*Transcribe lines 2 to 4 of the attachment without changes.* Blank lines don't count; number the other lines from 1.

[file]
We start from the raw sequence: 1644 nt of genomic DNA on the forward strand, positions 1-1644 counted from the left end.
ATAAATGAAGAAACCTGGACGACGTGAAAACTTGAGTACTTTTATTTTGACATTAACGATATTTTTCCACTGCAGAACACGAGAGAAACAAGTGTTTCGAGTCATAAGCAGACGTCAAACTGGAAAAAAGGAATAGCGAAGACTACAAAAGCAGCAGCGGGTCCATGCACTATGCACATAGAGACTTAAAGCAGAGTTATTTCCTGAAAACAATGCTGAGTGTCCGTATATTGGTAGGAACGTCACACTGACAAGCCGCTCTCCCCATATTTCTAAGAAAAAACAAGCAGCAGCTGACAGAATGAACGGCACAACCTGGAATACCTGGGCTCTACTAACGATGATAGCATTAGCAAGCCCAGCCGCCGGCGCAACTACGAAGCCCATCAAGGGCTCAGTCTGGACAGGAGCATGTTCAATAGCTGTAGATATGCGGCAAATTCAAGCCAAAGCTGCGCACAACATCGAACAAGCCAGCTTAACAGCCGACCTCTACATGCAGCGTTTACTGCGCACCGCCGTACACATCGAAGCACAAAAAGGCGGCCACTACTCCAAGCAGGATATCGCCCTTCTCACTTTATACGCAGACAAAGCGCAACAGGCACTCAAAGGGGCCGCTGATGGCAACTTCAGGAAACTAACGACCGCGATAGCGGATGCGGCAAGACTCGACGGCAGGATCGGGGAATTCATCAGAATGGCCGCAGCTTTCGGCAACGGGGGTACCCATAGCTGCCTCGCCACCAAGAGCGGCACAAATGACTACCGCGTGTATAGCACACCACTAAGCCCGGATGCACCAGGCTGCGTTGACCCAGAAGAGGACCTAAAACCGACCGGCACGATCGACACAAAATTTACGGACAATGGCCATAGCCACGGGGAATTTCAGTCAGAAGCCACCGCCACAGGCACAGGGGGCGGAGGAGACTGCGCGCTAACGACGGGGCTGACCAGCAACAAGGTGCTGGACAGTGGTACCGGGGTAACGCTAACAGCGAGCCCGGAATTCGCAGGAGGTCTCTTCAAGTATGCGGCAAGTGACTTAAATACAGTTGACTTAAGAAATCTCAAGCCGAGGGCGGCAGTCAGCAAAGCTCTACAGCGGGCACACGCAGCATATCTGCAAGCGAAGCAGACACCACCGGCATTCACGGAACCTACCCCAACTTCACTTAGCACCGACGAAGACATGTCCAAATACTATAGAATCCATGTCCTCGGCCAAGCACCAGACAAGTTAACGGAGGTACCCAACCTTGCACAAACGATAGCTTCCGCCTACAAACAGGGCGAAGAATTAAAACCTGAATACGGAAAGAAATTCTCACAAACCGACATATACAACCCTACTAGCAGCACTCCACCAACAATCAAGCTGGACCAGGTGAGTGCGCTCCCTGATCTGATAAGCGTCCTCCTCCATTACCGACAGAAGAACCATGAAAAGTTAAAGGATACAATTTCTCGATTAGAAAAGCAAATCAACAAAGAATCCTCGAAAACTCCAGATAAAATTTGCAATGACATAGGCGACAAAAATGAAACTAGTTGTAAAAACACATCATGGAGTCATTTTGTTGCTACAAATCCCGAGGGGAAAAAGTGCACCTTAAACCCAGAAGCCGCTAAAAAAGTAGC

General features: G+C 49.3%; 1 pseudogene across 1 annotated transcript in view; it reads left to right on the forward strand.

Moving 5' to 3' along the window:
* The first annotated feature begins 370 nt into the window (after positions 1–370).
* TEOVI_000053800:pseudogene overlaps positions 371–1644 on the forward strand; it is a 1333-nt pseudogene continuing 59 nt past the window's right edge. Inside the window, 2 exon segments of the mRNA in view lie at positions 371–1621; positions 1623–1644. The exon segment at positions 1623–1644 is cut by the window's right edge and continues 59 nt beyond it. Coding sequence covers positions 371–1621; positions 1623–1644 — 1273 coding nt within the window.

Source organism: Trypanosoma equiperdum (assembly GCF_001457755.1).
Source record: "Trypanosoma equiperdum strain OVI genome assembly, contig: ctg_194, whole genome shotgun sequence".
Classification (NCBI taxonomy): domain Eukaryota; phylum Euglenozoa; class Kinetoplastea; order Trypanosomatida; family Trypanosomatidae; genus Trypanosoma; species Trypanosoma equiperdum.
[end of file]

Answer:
ATAAATGAAGAAACCTGGACGACGTGAAAACTTGAGTACTTTTATTTTGACATTAACGATATTTTTCCACTGCAGAACACGAGAGAAACAAGTGTTTCGAGTCATAAGCAGACGTCAAACTGGAAAAAAGGAATAGCGAAGACTACAAAAGCAGCAGCGGGTCCATGCACTATGCACATAGAGACTTAAAGCAGAGTTATTTCCTGAAAACAATGCTGAGTGTCCGTATATTGGTAGGAACGTCACACTGACAAGCCGCTCTCCCCATATTTCTAAGAAAAAACAAGCAGCAGCTGACAGAATGAACGGCACAACCTGGAATACCTGGGCTCTACTAACGATGATAGCATTAGCAAGCCCAGCCGCCGGCGCAACTACGAAGCCCATCAAGGGCTCAGTCTGGACAGGAGCATGTTCAATAGCTGTAGATATGCGGCAAATTCAAGCCAAAGCTGCGCACAACATCGAACAAGCCAGCTTAACAGCCGACCTCTACATGCAGCGTTTACTGCGCACCGCCGTACACATCGAAGCACAAAAAGGCGGCCACTACTCCAAGCAGGATATCGCCCTTCTCACTTTATACGCAGACAAAGCGCAACAGGCACTCAAAGGGGCCGCTGATGGCAACTTCAGGAAACTAACGACCGCGATAGCGGATGCGGCAAGACTCGACGGCAGGATCGGGGAATTCATCAGAATGGCCGCAGCTTTCGGCAACGGGGGTACCCATAGCTGCCTCGCCACCAAGAGCGGCACAAATGACTACCGCGTGTATAGCACACCACTAAGCCCGGATGCACCAGGCTGCGTTGACCCAGAAGAGGACCTAAAACCGACCGGCACGATCGACACAAAATTTACGGACAATGGCCATAGCCACGGGGAATTTCAGTCAGAAGCCACCGCCACAGGCACAGGGGGCGGAGGAGACTGCGCGCTAACGACGGGGCTGACCAGCAACAAGGTGCTGGACAGTGGTACCGGGGTAACGCTAACAGCGAGCCCGGAATTCGCAGGAGGTCTCTTCAAGTATGCGGCAAGTGACTTAAATACAGTTGACTTAAGAAATCTCAAGCCGAGGGCGGCAGTCAGCAAAGCTCTACAGCGGGCACACGCAGCATATCTGCAAGCGAAGCAGACACCACCGGCATTCACGGAACCTACCCCAACTTCACTTAGCACCGACGAAGACATGTCCAAATACTATAGAATCCATGTCCTCGGCCAAGCACCAGACAAGTTAACGGAGGTACCCAACCTTGCACAAACGATAGCTTCCGCCTACAAACAGGGCGAAGAATTAAAACCTGAATACGGAAAGAAATTCTCACAAACCGACATATACAACCCTACTAGCAGCACTCCACCAACAATCAAGCTGGACCAGGTGAGTGCGCTCCCTGATCTGATAAGCGTCCTCCTCCATTACCGACAGAAGAACCATGAAAAGTTAAAGGATACAATTTCTCGATTAGAAAAGCAAATCAACAAAGAATCCTCGAAAACTCCAGATAAAATTTGCAATGACATAGGCGACAAAAATGAAACTAGTTGTAAAAACACATCATGGAGTCATTTTGTTGCTACAAATCCCGAGGGGAAAAAGTGCACCTTAAACCCAGAAGCCGCTAAAAAAGTAGC

General features: G+C 49.3%; 1 pseudogene across 1 annotated transcript in view; it reads left to right on the forward strand.

Moving 5' to 3' along the window: